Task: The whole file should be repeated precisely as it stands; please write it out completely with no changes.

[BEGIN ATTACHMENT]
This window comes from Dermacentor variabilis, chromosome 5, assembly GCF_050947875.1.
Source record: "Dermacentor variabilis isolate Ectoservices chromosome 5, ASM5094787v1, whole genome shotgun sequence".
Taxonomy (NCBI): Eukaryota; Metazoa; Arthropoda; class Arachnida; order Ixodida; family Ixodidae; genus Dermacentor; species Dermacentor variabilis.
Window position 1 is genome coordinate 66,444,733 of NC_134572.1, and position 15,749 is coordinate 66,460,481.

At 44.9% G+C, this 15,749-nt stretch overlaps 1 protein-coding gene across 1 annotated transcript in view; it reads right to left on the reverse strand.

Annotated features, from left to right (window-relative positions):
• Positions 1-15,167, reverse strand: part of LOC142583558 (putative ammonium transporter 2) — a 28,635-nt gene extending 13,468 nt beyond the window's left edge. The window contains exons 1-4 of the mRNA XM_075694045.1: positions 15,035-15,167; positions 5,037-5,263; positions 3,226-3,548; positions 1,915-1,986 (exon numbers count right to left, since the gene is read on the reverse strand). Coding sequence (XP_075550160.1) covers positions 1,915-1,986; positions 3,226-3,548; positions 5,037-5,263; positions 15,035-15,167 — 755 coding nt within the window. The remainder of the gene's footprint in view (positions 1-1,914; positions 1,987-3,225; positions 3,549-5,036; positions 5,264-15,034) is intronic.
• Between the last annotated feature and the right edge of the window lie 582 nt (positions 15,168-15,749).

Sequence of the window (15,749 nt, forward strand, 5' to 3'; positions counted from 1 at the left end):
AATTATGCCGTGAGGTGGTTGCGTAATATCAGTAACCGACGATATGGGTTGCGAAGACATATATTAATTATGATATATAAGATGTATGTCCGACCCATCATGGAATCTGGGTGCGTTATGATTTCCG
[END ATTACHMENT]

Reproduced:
This window comes from Dermacentor variabilis, chromosome 5, assembly GCF_050947875.1.
Source record: "Dermacentor variabilis isolate Ectoservices chromosome 5, ASM5094787v1, whole genome shotgun sequence".
Taxonomy (NCBI): Eukaryota; Metazoa; Arthropoda; class Arachnida; order Ixodida; family Ixodidae; genus Dermacentor; species Dermacentor variabilis.
Window position 1 is genome coordinate 66,444,733 of NC_134572.1, and position 15,749 is coordinate 66,460,481.

At 44.9% G+C, this 15,749-nt stretch overlaps 1 protein-coding gene across 1 annotated transcript in view; it reads right to left on the reverse strand.

Annotated features, from left to right (window-relative positions):
• Positions 1-15,167, reverse strand: part of LOC142583558 (putative ammonium transporter 2) — a 28,635-nt gene extending 13,468 nt beyond the window's left edge. The window contains exons 1-4 of the mRNA XM_075694045.1: positions 15,035-15,167; positions 5,037-5,263; positions 3,226-3,548; positions 1,915-1,986 (exon numbers count right to left, since the gene is read on the reverse strand). Coding sequence (XP_075550160.1) covers positions 1,915-1,986; positions 3,226-3,548; positions 5,037-5,263; positions 15,035-15,167 — 755 coding nt within the window. The remainder of the gene's footprint in view (positions 1-1,914; positions 1,987-3,225; positions 3,549-5,036; positions 5,264-15,034) is intronic.
• Between the last annotated feature and the right edge of the window lie 582 nt (positions 15,168-15,749).

Sequence of the window (15,749 nt, forward strand, 5' to 3'; positions counted from 1 at the left end):
AATTATGCCGTGAGGTGGTTGCGTAATATCAGTAACCGACGATATGGGTTGCGAAGACATATATTAATTATGATATATAAGATGTATGTCCGACCCATCATGGAATCTGGGTGCGTTATGATTTCCG